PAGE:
Dontrelle Willis Has Proved To Be A Good Acquisition for the Reds

By Cliff Eastham


Troy Taormina-US PRESSWIRE


The former Rookie-of-the-Year and Cy Young runner-up, Dontrelle Willis has been up and down in his major league career.

He started out in 2003 as a 21-year old rookie with the Florida Marlins after being drafted in the eighth round in 2001 by the Chicago Cubs. He won 14 games and posted an ERA of 3.30.

The sophomore jinx hit him in 2004 as he was 10-11 with a 4.02 ERA.

His best year by far was 2005 when he tossed five shutouts on his way to a 22-10 record with an excellent ERA of 2.63. He led the National League in shutouts and in complete games with seven. He finished second to St. Louis’ Chris Carpenter even though having more wins and a lower ERA.

He never recaptured the magic of 2005 winning only 22 games in ’06 and ’07 combined. After the 2007 season he along with Miguel Cabrera went to the Detroit Tigers in an eight-player trade.

In his three years in the motor city, D-Train was just 2-10 with an ERA of near 7.

In the 2010 season he started with the Tigers and was traded in June to the Arizona Diamondbacks for Billy Buckner. He was released by Arizona in July and was picked up by the San Francisco Giants and granted Free Agency without ever pitching for them.

It was said that he suffered from panic attacks that perhaps nearly destroyed his career.

During the off season he was offered a Minor League contract by the Reds and was more than happy to sign it. He almost made the team as a reliever out of Spring Training but was sent to Triple A affiliate Louisville for fine tuning.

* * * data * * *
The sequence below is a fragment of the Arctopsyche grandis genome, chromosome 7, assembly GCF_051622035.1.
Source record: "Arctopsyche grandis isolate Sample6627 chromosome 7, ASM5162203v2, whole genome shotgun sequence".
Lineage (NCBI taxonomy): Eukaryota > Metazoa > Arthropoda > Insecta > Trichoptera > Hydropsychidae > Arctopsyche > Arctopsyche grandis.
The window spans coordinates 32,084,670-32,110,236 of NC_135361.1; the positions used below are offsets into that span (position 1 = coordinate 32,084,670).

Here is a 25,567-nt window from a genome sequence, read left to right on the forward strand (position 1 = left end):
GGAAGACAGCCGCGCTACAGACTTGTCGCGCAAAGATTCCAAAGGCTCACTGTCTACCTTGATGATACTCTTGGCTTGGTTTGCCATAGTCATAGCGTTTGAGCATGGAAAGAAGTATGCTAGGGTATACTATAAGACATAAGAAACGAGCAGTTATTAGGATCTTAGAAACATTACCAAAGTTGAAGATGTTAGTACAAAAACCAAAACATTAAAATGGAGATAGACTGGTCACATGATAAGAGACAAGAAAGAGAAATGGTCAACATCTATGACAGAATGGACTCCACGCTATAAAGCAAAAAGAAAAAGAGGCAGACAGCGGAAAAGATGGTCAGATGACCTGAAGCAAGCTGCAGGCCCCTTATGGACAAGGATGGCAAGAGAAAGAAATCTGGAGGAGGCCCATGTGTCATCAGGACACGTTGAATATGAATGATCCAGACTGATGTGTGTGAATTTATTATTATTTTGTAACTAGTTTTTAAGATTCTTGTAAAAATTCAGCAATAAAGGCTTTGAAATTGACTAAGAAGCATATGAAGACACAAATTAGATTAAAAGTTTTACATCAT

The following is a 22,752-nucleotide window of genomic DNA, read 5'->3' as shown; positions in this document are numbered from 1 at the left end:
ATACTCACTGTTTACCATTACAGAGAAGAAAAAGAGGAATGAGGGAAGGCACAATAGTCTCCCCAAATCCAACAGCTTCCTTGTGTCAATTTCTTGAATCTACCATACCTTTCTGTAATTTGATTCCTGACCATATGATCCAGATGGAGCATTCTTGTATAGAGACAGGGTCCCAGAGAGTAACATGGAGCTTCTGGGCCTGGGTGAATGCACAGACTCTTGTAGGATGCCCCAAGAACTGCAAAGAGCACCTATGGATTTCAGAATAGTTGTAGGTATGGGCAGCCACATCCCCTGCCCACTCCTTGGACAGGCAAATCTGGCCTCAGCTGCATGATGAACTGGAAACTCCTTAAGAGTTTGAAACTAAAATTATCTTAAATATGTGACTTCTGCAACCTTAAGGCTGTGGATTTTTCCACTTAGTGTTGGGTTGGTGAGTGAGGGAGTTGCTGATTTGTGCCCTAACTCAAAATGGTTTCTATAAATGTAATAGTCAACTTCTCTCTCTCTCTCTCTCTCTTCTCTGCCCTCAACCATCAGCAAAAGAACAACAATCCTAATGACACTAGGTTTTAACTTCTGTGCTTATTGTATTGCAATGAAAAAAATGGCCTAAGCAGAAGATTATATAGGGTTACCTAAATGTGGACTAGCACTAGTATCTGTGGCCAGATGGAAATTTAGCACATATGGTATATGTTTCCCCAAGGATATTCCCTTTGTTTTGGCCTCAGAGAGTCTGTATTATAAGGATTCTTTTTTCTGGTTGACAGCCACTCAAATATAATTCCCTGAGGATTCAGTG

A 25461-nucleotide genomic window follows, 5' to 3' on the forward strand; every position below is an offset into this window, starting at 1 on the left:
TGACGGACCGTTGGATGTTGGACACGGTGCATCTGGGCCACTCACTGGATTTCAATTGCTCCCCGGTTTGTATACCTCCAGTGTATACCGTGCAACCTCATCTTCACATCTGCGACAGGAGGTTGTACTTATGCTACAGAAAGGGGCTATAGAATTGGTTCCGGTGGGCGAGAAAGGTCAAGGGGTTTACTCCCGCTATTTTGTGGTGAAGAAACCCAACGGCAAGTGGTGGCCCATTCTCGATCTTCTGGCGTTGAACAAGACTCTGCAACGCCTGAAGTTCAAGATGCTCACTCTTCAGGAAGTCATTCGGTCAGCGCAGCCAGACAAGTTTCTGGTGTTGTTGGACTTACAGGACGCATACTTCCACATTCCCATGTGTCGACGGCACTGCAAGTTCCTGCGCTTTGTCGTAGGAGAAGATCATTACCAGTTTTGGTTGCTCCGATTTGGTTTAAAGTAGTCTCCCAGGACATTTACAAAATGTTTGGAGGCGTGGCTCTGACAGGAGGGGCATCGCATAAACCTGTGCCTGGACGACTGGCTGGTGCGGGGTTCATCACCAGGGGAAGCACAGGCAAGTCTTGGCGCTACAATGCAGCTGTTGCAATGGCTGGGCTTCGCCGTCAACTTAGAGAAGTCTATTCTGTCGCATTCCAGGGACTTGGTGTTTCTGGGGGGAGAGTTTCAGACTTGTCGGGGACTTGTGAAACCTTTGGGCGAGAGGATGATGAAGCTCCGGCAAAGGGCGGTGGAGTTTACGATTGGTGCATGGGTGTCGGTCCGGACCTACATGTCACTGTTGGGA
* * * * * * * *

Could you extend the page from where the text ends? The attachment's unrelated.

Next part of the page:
In 13 starts with Louisville, Willis was 5-2 with a 2.63 ERA in 79+ innings of work. When Reds Opening Day starter Edinson Volquez was sent down for the second time this season in early July, Willis was brought up to take his spot in the rotation.

He has been all they hoped for. He has started seven games for the Reds, and although he has yet to win his first game, he has five quality starts. His only ‘bad’ start was his last outing against the San Diego Padres when he lost for the third time, giving up 6 H and 4 ER in 4+ innings.

He was injured during that start and was later evaluated and determined that he could make his next start. He is scheduled to start Saturday against the Pittsburgh Pirates.

He could easily have been 6-1 as the bullpen let him down on several occasions. He has kept them in every game he has started except the game against the Padres.

He has a good attitude, has had his delivery modified by pitching coaches Ted Power at Louisville and Brian Price of the Reds.

It is hard to believe with all he has been through that he is just 29. He still has a lot to give to the Reds.

Cliff Eastham is the featured Cincinnati Reds columnist for For daily updates, follow him on Twitter @RedsToTheBone and join the fan page on Rant Sports MLB – Cincinnati Reds



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